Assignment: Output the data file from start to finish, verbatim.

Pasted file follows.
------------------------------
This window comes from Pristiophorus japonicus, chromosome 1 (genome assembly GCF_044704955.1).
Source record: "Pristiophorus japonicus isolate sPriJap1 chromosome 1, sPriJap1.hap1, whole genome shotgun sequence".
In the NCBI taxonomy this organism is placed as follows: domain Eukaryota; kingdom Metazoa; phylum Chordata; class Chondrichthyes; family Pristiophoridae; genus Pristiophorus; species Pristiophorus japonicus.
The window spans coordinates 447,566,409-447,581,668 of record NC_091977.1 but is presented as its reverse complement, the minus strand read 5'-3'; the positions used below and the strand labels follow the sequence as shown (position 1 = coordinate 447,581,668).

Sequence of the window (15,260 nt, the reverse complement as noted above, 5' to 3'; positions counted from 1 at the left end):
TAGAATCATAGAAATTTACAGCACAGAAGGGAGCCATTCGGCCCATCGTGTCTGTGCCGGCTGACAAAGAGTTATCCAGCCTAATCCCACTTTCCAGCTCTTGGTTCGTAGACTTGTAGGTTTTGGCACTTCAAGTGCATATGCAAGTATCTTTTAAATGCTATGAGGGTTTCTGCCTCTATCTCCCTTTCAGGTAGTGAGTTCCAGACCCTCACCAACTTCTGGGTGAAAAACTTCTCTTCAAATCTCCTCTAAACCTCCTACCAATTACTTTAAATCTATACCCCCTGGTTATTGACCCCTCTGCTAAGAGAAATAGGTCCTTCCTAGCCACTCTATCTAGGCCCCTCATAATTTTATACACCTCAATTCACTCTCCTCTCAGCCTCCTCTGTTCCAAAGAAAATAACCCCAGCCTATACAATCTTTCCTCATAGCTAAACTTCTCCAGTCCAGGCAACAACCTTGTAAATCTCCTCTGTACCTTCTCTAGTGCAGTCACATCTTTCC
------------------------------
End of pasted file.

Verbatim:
This window comes from Pristiophorus japonicus, chromosome 1 (genome assembly GCF_044704955.1).
Source record: "Pristiophorus japonicus isolate sPriJap1 chromosome 1, sPriJap1.hap1, whole genome shotgun sequence".
In the NCBI taxonomy this organism is placed as follows: domain Eukaryota; kingdom Metazoa; phylum Chordata; class Chondrichthyes; family Pristiophoridae; genus Pristiophorus; species Pristiophorus japonicus.
The window spans coordinates 447,566,409-447,581,668 of record NC_091977.1 but is presented as its reverse complement, the minus strand read 5'-3'; the positions used below and the strand labels follow the sequence as shown (position 1 = coordinate 447,581,668).

Sequence of the window (15,260 nt, the reverse complement as noted above, 5' to 3'; positions counted from 1 at the left end):
TAGAATCATAGAAATTTACAGCACAGAAGGGAGCCATTCGGCCCATCGTGTCTGTGCCGGCTGACAAAGAGTTATCCAGCCTAATCCCACTTTCCAGCTCTTGGTTCGTAGACTTGTAGGTTTTGGCACTTCAAGTGCATATGCAAGTATCTTTTAAATGCTATGAGGGTTTCTGCCTCTATCTCCCTTTCAGGTAGTGAGTTCCAGACCCTCACCAACTTCTGGGTGAAAAACTTCTCTTCAAATCTCCTCTAAACCTCCTACCAATTACTTTAAATCTATACCCCCTGGTTATTGACCCCTCTGCTAAGAGAAATAGGTCCTTCCTAGCCACTCTATCTAGGCCCCTCATAATTTTATACACCTCAATTCACTCTCCTCTCAGCCTCCTCTGTTCCAAAGAAAATAACCCCAGCCTATACAATCTTTCCTCATAGCTAAACTTCTCCAGTCCAGGCAACAACCTTGTAAATCTCCTCTGTACCTTCTCTAGTGCAGTCACATCTTTCC